some of you might already know our bug tracking system at
http://bugzilla.gnome.org/browse.cgi?product=GIMP - maybe because you
have filed a bug yourself, did search for one or were pointed to a
report in a reply to a list post.

But besides being a useful tracker for bugs and features for the GIMP
developers, Bugzilla is also a nice way to start contributing to GIMP -
without any coding experience. As you might still have a few questions
about this, I'm going to answer at least some of them:


Bugs are categorized by a couple of their attributes - one of them is
their status, which can be set to "NEEDINFO".
This indicates that a report has been looked at by at least one
developer - but it is either missing some information to understand it
at all, or it needs some more input from the reporter, or is awaiting
feedback because a solution has been suggested. Unless this is provided,
the report won't get much attention.

What's the problem with this bug category?

It has some rather long-lived bugs in it - mostly because the original
reporter seems to have abandoned the report and doesn't care about it
anymore. Usually, the problems described in such bugs are either
isolated to a few systems or somewhat obscure, otherwise they wouldn't
be NEEDINFO for such a long time. So far, the final resolution for most
of them is INCOMPLETE.

How can I help?

Have a look at the following bug list and check if there are some that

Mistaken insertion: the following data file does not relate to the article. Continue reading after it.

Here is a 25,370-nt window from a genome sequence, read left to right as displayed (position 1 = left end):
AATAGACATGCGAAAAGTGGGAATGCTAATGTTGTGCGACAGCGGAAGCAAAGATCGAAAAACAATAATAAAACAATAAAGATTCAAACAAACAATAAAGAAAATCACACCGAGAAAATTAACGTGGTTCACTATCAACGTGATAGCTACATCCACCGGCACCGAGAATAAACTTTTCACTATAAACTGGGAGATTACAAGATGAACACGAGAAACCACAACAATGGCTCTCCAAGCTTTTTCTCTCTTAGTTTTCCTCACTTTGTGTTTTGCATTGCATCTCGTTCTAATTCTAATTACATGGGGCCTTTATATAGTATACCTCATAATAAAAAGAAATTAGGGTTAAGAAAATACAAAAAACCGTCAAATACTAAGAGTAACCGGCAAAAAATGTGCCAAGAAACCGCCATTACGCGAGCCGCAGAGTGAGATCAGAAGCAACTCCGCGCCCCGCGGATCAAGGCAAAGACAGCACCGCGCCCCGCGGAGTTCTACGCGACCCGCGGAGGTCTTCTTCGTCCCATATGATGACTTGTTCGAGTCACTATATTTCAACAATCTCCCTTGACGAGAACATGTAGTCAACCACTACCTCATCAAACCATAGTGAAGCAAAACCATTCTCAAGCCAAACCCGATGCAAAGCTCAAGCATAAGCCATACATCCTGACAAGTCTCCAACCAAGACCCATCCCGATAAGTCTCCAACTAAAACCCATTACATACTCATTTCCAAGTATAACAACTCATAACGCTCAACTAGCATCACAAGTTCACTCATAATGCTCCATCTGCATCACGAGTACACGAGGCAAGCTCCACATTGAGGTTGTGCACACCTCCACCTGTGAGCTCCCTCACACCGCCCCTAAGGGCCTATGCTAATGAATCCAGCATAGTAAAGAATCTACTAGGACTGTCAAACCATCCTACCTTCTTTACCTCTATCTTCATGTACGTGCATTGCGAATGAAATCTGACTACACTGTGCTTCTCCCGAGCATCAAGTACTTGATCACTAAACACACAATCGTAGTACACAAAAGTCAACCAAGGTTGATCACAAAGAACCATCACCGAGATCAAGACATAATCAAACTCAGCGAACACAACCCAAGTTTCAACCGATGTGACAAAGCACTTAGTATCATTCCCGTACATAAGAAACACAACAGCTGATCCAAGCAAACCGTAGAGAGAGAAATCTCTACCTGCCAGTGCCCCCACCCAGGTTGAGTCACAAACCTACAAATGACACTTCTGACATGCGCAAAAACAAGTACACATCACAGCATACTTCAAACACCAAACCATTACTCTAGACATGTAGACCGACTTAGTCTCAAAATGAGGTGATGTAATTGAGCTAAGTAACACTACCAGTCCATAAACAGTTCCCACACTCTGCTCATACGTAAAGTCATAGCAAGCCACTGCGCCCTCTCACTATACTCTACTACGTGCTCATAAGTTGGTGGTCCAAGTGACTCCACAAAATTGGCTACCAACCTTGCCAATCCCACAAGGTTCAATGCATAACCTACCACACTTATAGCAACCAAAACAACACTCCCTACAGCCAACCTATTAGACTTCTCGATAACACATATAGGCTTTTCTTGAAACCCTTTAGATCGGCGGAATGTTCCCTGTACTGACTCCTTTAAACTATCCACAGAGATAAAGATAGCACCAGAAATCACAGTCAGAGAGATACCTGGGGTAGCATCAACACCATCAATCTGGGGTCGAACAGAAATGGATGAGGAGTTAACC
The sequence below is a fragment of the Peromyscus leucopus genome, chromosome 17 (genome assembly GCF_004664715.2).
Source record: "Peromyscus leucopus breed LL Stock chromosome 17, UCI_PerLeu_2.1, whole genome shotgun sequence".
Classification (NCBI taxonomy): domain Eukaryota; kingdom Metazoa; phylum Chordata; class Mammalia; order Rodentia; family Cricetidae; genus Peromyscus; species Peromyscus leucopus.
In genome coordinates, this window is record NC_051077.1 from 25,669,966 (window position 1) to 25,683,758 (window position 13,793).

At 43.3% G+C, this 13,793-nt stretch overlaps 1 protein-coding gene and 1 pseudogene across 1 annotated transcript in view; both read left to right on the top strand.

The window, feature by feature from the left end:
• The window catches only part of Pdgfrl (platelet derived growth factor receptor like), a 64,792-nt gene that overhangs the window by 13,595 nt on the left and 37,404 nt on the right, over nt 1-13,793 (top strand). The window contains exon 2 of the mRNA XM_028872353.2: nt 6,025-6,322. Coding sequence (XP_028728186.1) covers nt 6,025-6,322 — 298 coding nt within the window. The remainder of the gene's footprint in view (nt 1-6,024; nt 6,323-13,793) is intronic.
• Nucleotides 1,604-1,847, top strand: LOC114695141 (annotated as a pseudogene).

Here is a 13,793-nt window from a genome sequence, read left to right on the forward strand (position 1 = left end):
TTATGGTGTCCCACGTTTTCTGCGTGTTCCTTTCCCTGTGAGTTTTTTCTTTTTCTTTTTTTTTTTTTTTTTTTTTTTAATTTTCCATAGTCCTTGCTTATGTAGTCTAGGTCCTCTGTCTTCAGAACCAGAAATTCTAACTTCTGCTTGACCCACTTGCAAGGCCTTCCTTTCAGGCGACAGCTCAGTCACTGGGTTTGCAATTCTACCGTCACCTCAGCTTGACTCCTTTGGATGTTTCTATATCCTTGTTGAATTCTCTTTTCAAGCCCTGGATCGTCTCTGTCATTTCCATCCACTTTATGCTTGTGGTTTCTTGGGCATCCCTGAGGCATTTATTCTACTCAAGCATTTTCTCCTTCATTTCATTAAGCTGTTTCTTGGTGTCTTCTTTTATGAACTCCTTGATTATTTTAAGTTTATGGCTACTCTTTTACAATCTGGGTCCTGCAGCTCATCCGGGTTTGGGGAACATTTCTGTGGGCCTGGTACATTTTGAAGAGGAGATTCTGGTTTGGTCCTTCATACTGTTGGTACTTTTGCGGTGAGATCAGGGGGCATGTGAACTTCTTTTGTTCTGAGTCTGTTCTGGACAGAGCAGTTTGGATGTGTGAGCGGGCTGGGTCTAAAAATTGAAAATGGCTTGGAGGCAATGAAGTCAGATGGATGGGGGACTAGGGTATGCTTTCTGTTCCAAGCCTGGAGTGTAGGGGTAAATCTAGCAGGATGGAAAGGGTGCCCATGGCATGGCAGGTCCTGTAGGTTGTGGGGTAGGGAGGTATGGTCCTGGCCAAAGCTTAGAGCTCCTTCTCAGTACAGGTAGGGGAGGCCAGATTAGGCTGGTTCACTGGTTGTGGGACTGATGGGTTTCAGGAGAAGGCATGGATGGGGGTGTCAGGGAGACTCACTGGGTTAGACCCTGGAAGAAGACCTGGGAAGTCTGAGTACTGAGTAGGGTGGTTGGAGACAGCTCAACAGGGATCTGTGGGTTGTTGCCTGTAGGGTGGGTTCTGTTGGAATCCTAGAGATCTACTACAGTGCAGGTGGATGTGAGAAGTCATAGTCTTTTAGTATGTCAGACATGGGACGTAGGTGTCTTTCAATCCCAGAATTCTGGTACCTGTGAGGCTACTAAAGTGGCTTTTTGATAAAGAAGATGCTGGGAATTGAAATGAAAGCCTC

you recognize:

The good thing is that most of them contain a comment describing what is
missing or what's needed.

Should I add a comment?

This depends on the comment you're planning to write. Keep in mind that
the bug has been looked at by people who know GIMP fairly well, and they
couldn't figure out what it was about or need more information. Just
adding "Me too!" isn't going to help - be at least prepared to answer
(or at least to try it) any question that might follow such comments.
Try to provide the missing information, or something else that might
give us a clue how to handle the report. For example, exact steps how to
reproduce a bug are really useful. Or do some research about a possible
crash - e.g. if files are involved, try to recreate this on your system
using the original description, etc...

What will I gain from this?

Fewer bugs in future releases of your favorite image manipulation program :)
More features, too, because less (maybe non-existent) bugs means more
time for adding new stuff, as no one has to bother with weird reports.
Reputation. Rather important if you plan to extend your contribution to
coding. This can now be measured in numbers, even - ever noticed the
user's "points" in Bugzilla comments? They indicate a user's
participation using a logarithmic scale by weighting the number of
opened bugs, closed bugs and comments.

And, last but not least, you will make the author of this mail happy.


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